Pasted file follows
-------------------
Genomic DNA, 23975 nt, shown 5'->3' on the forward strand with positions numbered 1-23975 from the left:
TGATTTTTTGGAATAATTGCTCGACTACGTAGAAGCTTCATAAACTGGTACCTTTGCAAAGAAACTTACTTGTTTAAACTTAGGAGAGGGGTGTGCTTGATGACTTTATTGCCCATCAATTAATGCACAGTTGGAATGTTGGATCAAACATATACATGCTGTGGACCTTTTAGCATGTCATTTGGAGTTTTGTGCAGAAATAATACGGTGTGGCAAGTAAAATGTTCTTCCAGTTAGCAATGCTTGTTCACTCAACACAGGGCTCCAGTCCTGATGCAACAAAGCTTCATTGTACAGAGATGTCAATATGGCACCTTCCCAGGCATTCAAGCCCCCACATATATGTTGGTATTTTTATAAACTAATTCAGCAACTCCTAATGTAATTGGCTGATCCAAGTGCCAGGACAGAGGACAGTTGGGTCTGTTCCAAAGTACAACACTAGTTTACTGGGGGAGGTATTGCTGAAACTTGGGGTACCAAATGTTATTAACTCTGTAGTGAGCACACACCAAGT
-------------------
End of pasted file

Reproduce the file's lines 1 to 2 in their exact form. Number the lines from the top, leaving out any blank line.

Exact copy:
Genomic DNA, 23975 nt, shown 5'->3' on the forward strand with positions numbered 1-23975 from the left:
TGATTTTTTGGAATAATTGCTCGACTACGTAGAAGCTTCATAAACTGGTACCTTTGCAAAGAAACTTACTTGTTTAAACTTAGGAGAGGGGTGTGCTTGATGACTTTATTGCCCATCAATTAATGCACAGTTGGAATGTTGGATCAAACATATACATGCTGTGGACCTTTTAGCATGTCATTTGGAGTTTTGTGCAGAAATAATACGGTGTGGCAAGTAAAATGTTCTTCCAGTTAGCAATGCTTGTTCACTCAACACAGGGCTCCAGTCCTGATGCAACAAAGCTTCATTGTACAGAGATGTCAATATGGCACCTTCCCAGGCATTCAAGCCCCCACATATATGTTGGTATTTTTATAAACTAATTCAGCAACTCCTAATGTAATTGGCTGATCCAAGTGCCAGGACAGAGGACAGTTGGGTCTGTTCCAAAGTACAACACTAGTTTACTGGGGGAGGTATTGCTGAAACTTGGGGTACCAAATGTTATTAACTCTGTAGTGAGCACACACCAAGT